|Floor Fabric||70-denier polyester||68D 210T Poly Ripstop DWR/2000MM PeU||30D ripstop nylon 3000mm Durashield polyurethane & DWR||Nylon taffeta||70-denier polyester|
Our Analysis and Test Results
Hands-On Review of the HiLight
The Black Diamond HiLight is a super lightweight shelter that offers better livability and more ventilation than most other "bivy-style" tents. That said, it isn't completely waterproof and fairs poorly in moderate to strong winds. It's fine for short-duration rain or afternoon thunderstorms, but you'll likely get wet in prolonged rain and snow.
Ease of Set-Up
The HiLight requires a similar set-up to other single-wall tents. You pitch from the inside, and the poles are secured by little velcro loops and supported by the body of the tent itself. All the tents in our review that pitch from the inside was the hardest to set up. That said, an internal pole set-up should is not a deal-breaker and all of our testers got better at pitching them with practice.
Most of the single-wall models that are pitched from the inside only have two poles. This one has a third half-length pole that slides in a while you stand on the outside of the tent after inserting the two primary poles. It's easy to put in but occasionally tricky to get out, particularly in windy conditions. The Hilight offer several advantages, but a hassle-free setup isn't one of them.
Weather and Storm Resistance
The HiLight uses the same proprietary NanoShield fabric as the Firstlight, which is water-resistant and not waterproof. In light rain or passing thunderstorms, this model offers reasonably water-resistant. In any sort of sustained rain or damp snow, the tent walls become completely saturated, quickly soaking anything that touches them.
The HiLight is a 4 season tent, but only barely. It is not as wind-resistant as the Firstlight and is the least strong tent in this review. Its 1/2-length third pole acts as a mini sail and can strain the rest of the poles in winds of only 35-40 mph. The tent's four primary guy points help, but this is not a tent for stronger, sustained winds.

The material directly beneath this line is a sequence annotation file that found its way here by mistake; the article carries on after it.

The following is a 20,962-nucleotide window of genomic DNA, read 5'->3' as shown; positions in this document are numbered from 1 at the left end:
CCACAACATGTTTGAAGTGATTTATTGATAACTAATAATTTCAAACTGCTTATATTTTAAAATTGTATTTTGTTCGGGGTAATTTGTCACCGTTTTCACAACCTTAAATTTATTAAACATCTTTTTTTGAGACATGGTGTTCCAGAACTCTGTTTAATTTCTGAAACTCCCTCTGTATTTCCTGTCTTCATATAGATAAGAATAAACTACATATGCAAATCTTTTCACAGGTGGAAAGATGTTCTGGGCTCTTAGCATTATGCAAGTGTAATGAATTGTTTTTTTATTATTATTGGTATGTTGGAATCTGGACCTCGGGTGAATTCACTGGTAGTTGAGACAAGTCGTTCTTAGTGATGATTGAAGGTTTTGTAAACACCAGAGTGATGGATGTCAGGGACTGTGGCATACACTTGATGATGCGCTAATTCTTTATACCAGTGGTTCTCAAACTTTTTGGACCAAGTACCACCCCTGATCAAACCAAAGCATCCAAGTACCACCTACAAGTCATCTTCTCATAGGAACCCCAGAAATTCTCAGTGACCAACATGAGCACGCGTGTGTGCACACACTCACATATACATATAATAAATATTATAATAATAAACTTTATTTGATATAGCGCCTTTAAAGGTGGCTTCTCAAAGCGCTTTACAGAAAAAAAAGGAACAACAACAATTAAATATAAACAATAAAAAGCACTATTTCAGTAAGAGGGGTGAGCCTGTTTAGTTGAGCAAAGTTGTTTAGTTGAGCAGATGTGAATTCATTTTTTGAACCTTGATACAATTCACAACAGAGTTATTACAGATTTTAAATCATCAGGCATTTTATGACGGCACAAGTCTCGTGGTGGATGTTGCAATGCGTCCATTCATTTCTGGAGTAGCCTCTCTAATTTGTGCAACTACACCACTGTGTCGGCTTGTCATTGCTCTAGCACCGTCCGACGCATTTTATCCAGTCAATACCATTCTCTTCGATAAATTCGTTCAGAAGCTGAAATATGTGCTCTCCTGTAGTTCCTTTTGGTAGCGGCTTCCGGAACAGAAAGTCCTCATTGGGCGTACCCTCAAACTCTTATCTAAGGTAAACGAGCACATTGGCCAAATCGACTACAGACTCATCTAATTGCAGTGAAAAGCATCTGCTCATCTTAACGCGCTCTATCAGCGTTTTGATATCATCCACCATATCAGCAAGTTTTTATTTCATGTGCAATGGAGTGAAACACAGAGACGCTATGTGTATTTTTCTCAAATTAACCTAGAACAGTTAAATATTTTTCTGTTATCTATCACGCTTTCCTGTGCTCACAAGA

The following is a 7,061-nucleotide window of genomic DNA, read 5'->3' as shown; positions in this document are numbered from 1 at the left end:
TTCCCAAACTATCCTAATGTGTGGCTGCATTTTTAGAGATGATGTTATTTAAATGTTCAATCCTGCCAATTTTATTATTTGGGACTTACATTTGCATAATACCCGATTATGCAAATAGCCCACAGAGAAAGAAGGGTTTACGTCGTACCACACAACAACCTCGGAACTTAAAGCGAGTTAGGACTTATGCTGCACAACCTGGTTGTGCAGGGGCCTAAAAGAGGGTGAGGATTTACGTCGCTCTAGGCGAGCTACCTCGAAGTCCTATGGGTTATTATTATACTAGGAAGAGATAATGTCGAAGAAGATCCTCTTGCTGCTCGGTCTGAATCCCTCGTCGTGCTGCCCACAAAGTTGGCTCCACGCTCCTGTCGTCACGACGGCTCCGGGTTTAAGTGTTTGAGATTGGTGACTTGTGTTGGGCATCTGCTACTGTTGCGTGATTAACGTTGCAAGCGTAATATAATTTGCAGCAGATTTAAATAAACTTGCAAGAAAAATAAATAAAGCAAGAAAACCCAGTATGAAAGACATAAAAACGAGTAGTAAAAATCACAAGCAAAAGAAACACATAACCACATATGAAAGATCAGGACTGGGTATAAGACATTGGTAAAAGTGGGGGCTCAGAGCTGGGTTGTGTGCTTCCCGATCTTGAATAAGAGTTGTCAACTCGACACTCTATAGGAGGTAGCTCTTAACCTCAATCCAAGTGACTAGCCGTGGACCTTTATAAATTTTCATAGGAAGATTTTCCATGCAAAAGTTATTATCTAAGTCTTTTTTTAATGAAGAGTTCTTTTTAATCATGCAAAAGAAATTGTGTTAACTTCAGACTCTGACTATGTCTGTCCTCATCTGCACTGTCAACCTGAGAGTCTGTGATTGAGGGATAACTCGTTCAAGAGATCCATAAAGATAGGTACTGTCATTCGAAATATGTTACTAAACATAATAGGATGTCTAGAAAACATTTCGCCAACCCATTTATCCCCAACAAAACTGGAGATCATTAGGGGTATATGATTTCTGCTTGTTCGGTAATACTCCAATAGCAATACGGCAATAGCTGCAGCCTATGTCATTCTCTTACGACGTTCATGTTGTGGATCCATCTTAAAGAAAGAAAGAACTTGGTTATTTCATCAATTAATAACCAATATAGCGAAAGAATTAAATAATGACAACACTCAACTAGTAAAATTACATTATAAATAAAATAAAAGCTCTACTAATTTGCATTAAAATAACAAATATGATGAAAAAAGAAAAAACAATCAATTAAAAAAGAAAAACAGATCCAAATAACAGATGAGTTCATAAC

The advantage of the HiLight is that it has far better ventilation and headroom options for the majority of the time when the weather is nicer. One entire side of the tent zips open, exposing a huge mesh door. The top 1/3 of the non-door side opens to expose a mesh panel. It has as much ventilation as you could possibly need. In light rain, the third pole creates two awnings to allow its occupants to keep the top of the door open without letting rain in.
Weight and packed size
At three pounds 8 ounces for just the tent and poles and three pounds 15 ounces for the tent plus the essentials (stakes, guylines, pole bag, etc.), the HiLight is in line with the lightest tents in our review. While a lot of the models were more-or-less identical in weight and had vastly superior weather resistance, they didn't have near as good ventilation or as much headroom as the HiLight.
While the HiLight has a number of models that were similar in weight, it, along with the FirstLight were the two most compressible models in our review and were at least 25% smaller than the next closest model and packed into a size smaller than a 1-liter Nalgene (excluding the poles).